Stevens tracked down former associates of the archi-tect, previous tenants, and the original clients as part of his quest. Old family photos provided unpublished views of the home and gave Stevens the clues he needed to bring the house back to its exact original state.
“I gave up my regular life for a couple of years,” Stevens admits. The project bordered on obsession. In addition to refurbishing the structure, he went to untold lengths to find original fixtures and match finished surfaces. He found the original outdoor lights on a nearby motel that was being torn down. After a year and a half of searching, he found the original electric stove, an in-wall push-button model, in a house that was being razed in Walla Walla, Washington. What he couldn’t find, such as 42 matching white Nelson pulls for the kitchen cabinets, he had made. A fragment of the original bathroom tile turned up in the backyard, and Stevens was then able to match the original color.
When it came time to furnish the house, Stevens directed a similar energy at finding the pieces with which the home was originally photographed. But the house is no museum. With the construction behind him, Stevens loves every moment he spends at home and has infused the place with his own spirit. Recently, among a tangle of cords and gear, he’s been working on a new album in the living room, pointing out that the two-story space with balconied bedrooms is similar to that in which Rudy Van Gelder recorded Blue Note’s classic albums.
Killingsworth died at age 86 in 2004, but not before he was reunited with the Opdahls, and John Nicholson, the original decorator, in the renovated space. “He was so stoked,” says Stevens, emphasizing a long, drawn-out “so.” “You can’t believe how stoked.” Stevens sometimes still refers to “Mr. K” in the present tense, clearly awestruck by his skill as an architect and delighting in being the home’s de facto client.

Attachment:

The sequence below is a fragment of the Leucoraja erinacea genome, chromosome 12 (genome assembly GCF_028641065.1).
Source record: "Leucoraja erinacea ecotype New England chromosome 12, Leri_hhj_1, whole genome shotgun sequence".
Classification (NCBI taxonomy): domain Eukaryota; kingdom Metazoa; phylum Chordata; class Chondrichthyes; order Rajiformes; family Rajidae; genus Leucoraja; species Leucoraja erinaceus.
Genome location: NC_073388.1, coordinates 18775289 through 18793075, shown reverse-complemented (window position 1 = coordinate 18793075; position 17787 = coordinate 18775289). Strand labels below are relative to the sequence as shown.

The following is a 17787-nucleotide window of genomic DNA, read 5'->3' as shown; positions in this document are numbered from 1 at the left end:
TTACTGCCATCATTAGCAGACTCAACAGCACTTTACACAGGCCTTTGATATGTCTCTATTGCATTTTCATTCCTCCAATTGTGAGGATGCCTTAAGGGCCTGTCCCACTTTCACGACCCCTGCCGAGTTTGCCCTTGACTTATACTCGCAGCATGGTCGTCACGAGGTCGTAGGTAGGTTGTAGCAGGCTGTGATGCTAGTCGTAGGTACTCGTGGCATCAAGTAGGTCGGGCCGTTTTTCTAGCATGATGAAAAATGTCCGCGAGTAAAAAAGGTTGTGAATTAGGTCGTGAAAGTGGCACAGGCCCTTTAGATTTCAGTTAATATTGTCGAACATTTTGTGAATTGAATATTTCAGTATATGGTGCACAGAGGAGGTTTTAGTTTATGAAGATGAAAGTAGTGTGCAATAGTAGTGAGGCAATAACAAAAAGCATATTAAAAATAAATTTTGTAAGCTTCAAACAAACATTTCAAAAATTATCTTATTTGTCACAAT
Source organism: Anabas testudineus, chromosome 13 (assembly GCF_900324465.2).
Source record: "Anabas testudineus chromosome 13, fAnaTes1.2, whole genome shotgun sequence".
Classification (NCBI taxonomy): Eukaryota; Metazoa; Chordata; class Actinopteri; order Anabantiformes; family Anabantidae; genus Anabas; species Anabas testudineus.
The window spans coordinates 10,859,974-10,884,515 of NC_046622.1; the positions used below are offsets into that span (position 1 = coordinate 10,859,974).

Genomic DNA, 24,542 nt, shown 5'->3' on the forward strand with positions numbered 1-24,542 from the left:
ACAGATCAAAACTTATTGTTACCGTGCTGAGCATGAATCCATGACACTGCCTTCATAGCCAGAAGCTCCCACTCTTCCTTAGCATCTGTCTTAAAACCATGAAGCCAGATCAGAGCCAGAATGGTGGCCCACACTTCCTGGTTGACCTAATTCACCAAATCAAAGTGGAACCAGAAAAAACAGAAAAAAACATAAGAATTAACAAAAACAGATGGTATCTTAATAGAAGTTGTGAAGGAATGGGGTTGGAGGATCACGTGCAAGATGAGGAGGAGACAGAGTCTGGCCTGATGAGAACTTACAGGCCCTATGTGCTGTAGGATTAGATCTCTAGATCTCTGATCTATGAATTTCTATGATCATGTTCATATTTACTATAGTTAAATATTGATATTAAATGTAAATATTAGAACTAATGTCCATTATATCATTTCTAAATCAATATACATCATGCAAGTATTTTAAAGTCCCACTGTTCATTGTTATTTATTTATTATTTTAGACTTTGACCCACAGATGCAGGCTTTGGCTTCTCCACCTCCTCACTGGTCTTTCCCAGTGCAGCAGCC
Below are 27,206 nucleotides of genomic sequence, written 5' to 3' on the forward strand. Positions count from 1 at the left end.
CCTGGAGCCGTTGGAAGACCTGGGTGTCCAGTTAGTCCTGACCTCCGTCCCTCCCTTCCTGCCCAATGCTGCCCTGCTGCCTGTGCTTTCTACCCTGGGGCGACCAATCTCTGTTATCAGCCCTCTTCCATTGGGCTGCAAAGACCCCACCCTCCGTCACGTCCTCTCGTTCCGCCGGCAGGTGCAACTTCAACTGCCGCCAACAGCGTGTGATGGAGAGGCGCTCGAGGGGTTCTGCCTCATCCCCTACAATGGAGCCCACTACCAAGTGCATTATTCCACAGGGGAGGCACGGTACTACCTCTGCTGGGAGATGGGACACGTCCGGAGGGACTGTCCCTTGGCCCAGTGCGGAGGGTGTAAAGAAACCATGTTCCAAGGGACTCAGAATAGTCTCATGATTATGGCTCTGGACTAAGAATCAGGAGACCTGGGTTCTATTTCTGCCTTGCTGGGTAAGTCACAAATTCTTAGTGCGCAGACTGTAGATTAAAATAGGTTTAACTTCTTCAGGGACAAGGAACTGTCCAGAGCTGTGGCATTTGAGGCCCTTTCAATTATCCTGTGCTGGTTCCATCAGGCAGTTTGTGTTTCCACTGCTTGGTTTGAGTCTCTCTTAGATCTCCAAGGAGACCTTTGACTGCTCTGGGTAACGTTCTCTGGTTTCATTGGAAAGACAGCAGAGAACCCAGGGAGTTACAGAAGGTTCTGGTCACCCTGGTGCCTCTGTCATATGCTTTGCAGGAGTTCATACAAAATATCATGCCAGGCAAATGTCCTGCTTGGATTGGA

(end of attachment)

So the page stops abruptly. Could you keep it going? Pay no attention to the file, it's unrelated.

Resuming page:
Collected among the Opdahl memorabilia Stevens has amassed in a bulging three-ring binder is a prescient quote from Killingsworth: “The most flattering thing an owner can say about one of my buildings is, ‘It’s my building, I did all this myself; the architects only translated my thoughts.’ There can be no greater tribute to an architect than this. It means the owner has completely identified himself with the building, and it is his building, not the architect’s monument to himself.” Despite the gap in generations, the Opdahl House truly has become Stevens’s building, and a monument to living.
To see more images of the project, please visit the slideshow.
Sam Grawe served as the Editor-in-Chief of Dwell from 2006 to 2011.